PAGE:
One year on from Lord Hutton's report, much has changed in the BBC.
A new chairman, Michael Grade, and director-general, Mark Thompson, are leading a radical overhaul of the way the BBC is run and governed, partly - but only partly - as a result of the Hutton Report into the events that led up to the death of Dr David Kelly.
The BBC's impartiality reputation stands high a year on from Hutton
New complaints procedures and journalists' guidelines have been introduced. And the potential conflicts arising from the governors' dual role as the BBC's champion and its regulator are being addressed.
The governors are distancing themselves from the management, taking on their own advisers, moving into separate offices, and issuing service licences for each BBC network, which channel controllers must comply with.
Yet much has stayed the same.
Despite Lord Hutton's criticisms, the BBC's reputation for impartiality stands as high - if not higher - than at the time of his report.
A year on, many people believe the BBC Radio 4's Today programme reporter Andrew Gilligan got it right over the "sexing up" of the government's dossier on weapons of mass destruction, even if the BBC's own verdict is that he did not get it right enough.
The BBC has continued to produce challenging journalism on a wide range of issues.
And this week, in a lecture on journalism, Michael Grade said: "It's encouraging to note that in survey after survey - most recently a poll in last week's UK Press Gazette - the BBC remains Britain's most trusted source of news."
Grade was reflecting on the events of the last year and the changes that resulted in his appointment as BBC chairman: "Twelve months ago, the BBC endured one of the gravest crises in its history.
"Lord Hutton reported. The BBC chairman, Gavyn Davies, resigned. The next day the DG, Greg Dyke, also went.
"This crisis originated in a failure in the BBC's journalism. In a way, it's a measure of the weight and significance attached to BBC journalism that a single mistake, in a single report, broadcast very early one morning, should be able to precipitate such a cataclysm."
In the wake of Hutton, the BBC set up a committee chaired by Ron Neil, a former editor of BBC News and Current Affairs, to look at the lessons for its journalism.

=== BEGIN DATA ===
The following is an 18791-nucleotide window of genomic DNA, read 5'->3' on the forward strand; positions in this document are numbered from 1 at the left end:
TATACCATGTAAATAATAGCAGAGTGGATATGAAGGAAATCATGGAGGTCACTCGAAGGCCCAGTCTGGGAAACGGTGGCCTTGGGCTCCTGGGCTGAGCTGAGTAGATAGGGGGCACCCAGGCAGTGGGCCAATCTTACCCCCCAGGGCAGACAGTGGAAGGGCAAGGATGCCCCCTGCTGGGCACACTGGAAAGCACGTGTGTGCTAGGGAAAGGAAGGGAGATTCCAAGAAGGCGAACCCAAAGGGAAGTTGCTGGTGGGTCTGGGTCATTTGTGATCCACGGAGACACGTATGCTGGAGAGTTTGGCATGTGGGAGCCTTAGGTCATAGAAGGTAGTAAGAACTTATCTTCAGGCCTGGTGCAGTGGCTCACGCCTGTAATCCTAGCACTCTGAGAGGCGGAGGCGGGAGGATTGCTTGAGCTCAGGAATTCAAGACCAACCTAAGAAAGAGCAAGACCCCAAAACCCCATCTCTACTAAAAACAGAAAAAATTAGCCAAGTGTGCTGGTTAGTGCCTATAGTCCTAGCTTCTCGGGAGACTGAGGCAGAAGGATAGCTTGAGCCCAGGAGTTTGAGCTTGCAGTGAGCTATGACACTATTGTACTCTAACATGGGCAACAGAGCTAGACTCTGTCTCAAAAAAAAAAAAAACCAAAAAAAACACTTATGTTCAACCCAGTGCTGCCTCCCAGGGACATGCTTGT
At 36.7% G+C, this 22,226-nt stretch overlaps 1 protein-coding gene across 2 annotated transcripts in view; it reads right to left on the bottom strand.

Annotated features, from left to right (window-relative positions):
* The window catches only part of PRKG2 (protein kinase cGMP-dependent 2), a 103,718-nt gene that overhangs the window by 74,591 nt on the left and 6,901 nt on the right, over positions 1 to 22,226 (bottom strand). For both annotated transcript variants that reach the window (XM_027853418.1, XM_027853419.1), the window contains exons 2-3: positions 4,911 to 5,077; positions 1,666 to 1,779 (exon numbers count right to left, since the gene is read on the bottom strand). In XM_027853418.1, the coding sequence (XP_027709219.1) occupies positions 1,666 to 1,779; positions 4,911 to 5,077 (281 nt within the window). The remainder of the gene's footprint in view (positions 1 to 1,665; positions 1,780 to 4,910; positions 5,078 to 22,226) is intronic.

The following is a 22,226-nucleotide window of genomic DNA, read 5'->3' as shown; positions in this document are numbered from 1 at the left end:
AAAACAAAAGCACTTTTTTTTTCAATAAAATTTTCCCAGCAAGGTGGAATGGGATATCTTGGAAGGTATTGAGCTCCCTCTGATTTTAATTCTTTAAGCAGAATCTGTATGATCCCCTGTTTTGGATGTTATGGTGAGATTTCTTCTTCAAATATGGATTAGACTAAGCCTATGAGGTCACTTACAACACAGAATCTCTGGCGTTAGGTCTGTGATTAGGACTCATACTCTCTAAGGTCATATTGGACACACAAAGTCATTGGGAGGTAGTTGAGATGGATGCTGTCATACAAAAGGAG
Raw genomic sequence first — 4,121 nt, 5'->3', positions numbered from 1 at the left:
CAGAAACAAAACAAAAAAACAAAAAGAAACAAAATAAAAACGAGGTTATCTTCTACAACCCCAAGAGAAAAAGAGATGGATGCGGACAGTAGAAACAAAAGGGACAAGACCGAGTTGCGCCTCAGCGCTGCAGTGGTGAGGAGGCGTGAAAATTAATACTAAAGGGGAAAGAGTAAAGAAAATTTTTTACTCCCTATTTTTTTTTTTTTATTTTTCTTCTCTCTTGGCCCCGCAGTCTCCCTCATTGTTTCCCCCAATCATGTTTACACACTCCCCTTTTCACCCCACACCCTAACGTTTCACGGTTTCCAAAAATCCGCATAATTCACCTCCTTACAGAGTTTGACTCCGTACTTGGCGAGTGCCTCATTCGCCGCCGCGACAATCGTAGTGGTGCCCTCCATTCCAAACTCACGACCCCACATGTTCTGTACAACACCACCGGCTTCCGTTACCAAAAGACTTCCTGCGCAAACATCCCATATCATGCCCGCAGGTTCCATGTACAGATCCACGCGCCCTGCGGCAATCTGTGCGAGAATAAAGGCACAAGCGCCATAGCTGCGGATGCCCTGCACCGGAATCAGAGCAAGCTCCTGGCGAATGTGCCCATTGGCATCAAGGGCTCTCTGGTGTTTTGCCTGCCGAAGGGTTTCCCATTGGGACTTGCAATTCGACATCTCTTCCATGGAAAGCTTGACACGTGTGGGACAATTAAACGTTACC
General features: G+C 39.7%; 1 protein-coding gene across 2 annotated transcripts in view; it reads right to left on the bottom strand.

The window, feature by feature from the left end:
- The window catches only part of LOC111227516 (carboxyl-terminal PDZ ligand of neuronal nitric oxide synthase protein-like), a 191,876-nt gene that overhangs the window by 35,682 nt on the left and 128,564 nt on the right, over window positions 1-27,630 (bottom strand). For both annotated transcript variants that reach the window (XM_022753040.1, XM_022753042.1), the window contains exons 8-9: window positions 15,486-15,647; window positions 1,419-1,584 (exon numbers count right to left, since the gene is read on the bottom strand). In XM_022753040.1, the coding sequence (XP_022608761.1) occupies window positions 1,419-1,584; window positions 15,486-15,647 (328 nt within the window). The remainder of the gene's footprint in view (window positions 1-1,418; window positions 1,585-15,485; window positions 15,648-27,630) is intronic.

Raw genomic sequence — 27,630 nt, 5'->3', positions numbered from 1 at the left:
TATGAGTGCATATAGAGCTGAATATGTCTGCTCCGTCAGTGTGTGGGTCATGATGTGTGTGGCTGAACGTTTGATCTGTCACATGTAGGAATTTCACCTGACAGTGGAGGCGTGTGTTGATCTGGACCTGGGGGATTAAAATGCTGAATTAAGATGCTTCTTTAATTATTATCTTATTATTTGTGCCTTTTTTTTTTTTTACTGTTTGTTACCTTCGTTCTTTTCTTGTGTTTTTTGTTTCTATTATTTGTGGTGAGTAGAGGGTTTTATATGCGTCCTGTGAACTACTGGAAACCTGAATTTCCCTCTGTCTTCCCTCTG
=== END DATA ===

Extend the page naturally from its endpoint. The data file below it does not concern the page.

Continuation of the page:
Its report concluded that the BBC should improve its complaints procedure and correct mistakes quickly and, as far as possible, publicly.
Lawyers should be based in newsrooms, rather than at the end of a telephone, and the BBC should also set up a college of journalism, to improve training and standards.
All those changes are now in train.
The BBC has introduced an online training programme about its editorial policies, which all its journalists must complete within the next few weeks.
It takes users through a series of editorial dilemmas based on real examples from BBC output. Interactive courses like this - plus workshops on the full implications of the Hutton and Neil reports - could lead to a "virtual" college of journalism, rather than one built of bricks and mortar.
The complaints handling system is being changed to make it speedier, fairer and more accountable.
And the BBC now has a feedback programme dedicated to its news and current affairs output - NewsWatch on News 24, presented by the media journalist Ray Snoddy.
Helen Boaden explained her view on a feedback programme
There is also a NewsWatch website with a notes and corrections section, so if the BBC gets things wrong, corrections can be posted there.
In his lecture, Grade said the BBC also needed to change its culture and become better at acknowledging its errors.
He cited the example of a BBC correspondent in the Middle East who made a personal remark about the death of Yasser Arafat on BBC Radio 4's From Our Own Correspondent. programme
The BBC received many complaints and in a press statement it publicly defended the remark.
"That was the wrong response," said Grade. "It reflected the instincts of the old culture.
"The new Director of News, Helen Boaden, was surprised because it did not reflect her expressed view or that of her senior team.
"So she changed it, to make clear that aspects of the broadcast had been misjudged.
"And knowing that would raise eyebrows, she went on Radio 4's Feedback programme to explain herself."
Now, a year after Hutton, another report has been published which strongly criticises the BBC's journalism - this time on the subject of the European Union.
But this report was commissioned by the BBC governors themselves, entirely independently of the BBC's management, who must now respond to its criticisms in detail.
It's another sign of change at the BBC.